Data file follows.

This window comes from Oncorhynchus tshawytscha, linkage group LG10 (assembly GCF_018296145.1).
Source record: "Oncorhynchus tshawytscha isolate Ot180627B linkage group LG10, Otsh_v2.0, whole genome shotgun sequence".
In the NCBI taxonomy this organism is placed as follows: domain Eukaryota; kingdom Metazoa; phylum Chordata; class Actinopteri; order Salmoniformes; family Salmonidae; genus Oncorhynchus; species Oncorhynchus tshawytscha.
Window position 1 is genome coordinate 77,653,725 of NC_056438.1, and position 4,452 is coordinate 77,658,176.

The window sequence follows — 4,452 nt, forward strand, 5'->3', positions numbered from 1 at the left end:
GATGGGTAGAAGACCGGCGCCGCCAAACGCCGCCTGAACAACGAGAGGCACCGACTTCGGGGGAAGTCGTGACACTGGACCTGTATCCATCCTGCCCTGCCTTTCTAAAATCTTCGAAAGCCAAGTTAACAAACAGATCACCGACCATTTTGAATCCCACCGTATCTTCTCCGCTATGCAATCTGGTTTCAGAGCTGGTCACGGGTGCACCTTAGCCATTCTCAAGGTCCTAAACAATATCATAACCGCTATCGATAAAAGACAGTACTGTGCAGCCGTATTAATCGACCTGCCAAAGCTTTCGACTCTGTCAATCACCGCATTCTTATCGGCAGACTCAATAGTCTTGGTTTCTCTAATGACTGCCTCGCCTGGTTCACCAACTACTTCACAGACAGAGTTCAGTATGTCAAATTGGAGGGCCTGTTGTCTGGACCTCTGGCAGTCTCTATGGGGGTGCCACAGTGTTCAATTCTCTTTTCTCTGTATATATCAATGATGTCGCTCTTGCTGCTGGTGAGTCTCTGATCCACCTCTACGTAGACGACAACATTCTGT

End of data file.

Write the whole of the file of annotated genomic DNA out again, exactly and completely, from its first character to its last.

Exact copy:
This window comes from Oncorhynchus tshawytscha, linkage group LG10 (assembly GCF_018296145.1).
Source record: "Oncorhynchus tshawytscha isolate Ot180627B linkage group LG10, Otsh_v2.0, whole genome shotgun sequence".
In the NCBI taxonomy this organism is placed as follows: domain Eukaryota; kingdom Metazoa; phylum Chordata; class Actinopteri; order Salmoniformes; family Salmonidae; genus Oncorhynchus; species Oncorhynchus tshawytscha.
Window position 1 is genome coordinate 77,653,725 of NC_056438.1, and position 4,452 is coordinate 77,658,176.

The window sequence follows — 4,452 nt, forward strand, 5'->3', positions numbered from 1 at the left end:
GATGGGTAGAAGACCGGCGCCGCCAAACGCCGCCTGAACAACGAGAGGCACCGACTTCGGGGGAAGTCGTGACACTGGACCTGTATCCATCCTGCCCTGCCTTTCTAAAATCTTCGAAAGCCAAGTTAACAAACAGATCACCGACCATTTTGAATCCCACCGTATCTTCTCCGCTATGCAATCTGGTTTCAGAGCTGGTCACGGGTGCACCTTAGCCATTCTCAAGGTCCTAAACAATATCATAACCGCTATCGATAAAAGACAGTACTGTGCAGCCGTATTAATCGACCTGCCAAAGCTTTCGACTCTGTCAATCACCGCATTCTTATCGGCAGACTCAATAGTCTTGGTTTCTCTAATGACTGCCTCGCCTGGTTCACCAACTACTTCACAGACAGAGTTCAGTATGTCAAATTGGAGGGCCTGTTGTCTGGACCTCTGGCAGTCTCTATGGGGGTGCCACAGTGTTCAATTCTCTTTTCTCTGTATATATCAATGATGTCGCTCTTGCTGCTGGTGAGTCTCTGATCCACCTCTACGTAGACGACAACATTCTGT